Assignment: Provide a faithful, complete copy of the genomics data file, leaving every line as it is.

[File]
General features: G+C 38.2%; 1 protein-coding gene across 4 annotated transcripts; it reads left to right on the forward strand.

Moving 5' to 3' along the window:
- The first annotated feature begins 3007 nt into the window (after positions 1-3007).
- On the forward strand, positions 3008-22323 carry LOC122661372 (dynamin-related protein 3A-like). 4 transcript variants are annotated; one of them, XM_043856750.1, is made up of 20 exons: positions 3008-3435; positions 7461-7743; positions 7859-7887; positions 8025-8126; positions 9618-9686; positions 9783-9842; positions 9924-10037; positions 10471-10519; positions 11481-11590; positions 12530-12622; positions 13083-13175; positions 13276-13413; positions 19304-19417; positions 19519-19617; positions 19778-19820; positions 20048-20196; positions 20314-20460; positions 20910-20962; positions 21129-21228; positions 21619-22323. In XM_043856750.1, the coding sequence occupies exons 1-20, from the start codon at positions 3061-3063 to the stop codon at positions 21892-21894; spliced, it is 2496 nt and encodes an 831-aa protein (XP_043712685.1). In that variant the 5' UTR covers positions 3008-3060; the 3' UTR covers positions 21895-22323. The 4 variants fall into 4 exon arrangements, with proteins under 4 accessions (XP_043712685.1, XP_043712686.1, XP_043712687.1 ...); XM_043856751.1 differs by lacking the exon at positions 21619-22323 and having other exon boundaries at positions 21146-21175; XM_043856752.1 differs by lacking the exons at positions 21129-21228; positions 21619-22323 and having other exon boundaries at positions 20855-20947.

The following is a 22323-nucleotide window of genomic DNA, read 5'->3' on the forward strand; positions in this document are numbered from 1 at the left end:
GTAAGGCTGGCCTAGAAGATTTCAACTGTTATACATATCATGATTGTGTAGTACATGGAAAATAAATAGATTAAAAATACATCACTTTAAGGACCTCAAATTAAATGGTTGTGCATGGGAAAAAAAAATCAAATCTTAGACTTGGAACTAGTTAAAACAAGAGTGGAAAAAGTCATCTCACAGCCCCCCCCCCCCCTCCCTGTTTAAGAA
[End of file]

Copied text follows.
General features: G+C 38.2%; 1 protein-coding gene across 4 annotated transcripts; it reads left to right on the forward strand.

Moving 5' to 3' along the window:
- The first annotated feature begins 3007 nt into the window (after positions 1-3007).
- On the forward strand, positions 3008-22323 carry LOC122661372 (dynamin-related protein 3A-like). 4 transcript variants are annotated; one of them, XM_043856750.1, is made up of 20 exons: positions 3008-3435; positions 7461-7743; positions 7859-7887; positions 8025-8126; positions 9618-9686; positions 9783-9842; positions 9924-10037; positions 10471-10519; positions 11481-11590; positions 12530-12622; positions 13083-13175; positions 13276-13413; positions 19304-19417; positions 19519-19617; positions 19778-19820; positions 20048-20196; positions 20314-20460; positions 20910-20962; positions 21129-21228; positions 21619-22323. In XM_043856750.1, the coding sequence occupies exons 1-20, from the start codon at positions 3061-3063 to the stop codon at positions 21892-21894; spliced, it is 2496 nt and encodes an 831-aa protein (XP_043712685.1). In that variant the 5' UTR covers positions 3008-3060; the 3' UTR covers positions 21895-22323. The 4 variants fall into 4 exon arrangements, with proteins under 4 accessions (XP_043712685.1, XP_043712686.1, XP_043712687.1 ...); XM_043856751.1 differs by lacking the exon at positions 21619-22323 and having other exon boundaries at positions 21146-21175; XM_043856752.1 differs by lacking the exons at positions 21129-21228; positions 21619-22323 and having other exon boundaries at positions 20855-20947.

The following is a 22323-nucleotide window of genomic DNA, read 5'->3' on the forward strand; positions in this document are numbered from 1 at the left end:
GTAAGGCTGGCCTAGAAGATTTCAACTGTTATACATATCATGATTGTGTAGTACATGGAAAATAAATAGATTAAAAATACATCACTTTAAGGACCTCAAATTAAATGGTTGTGCATGGGAAAAAAAAATCAAATCTTAGACTTGGAACTAGTTAAAACAAGAGTGGAAAAAGTCATCTCACAGCCCCCCCCCCCCCTCCCTGTTTAAGAA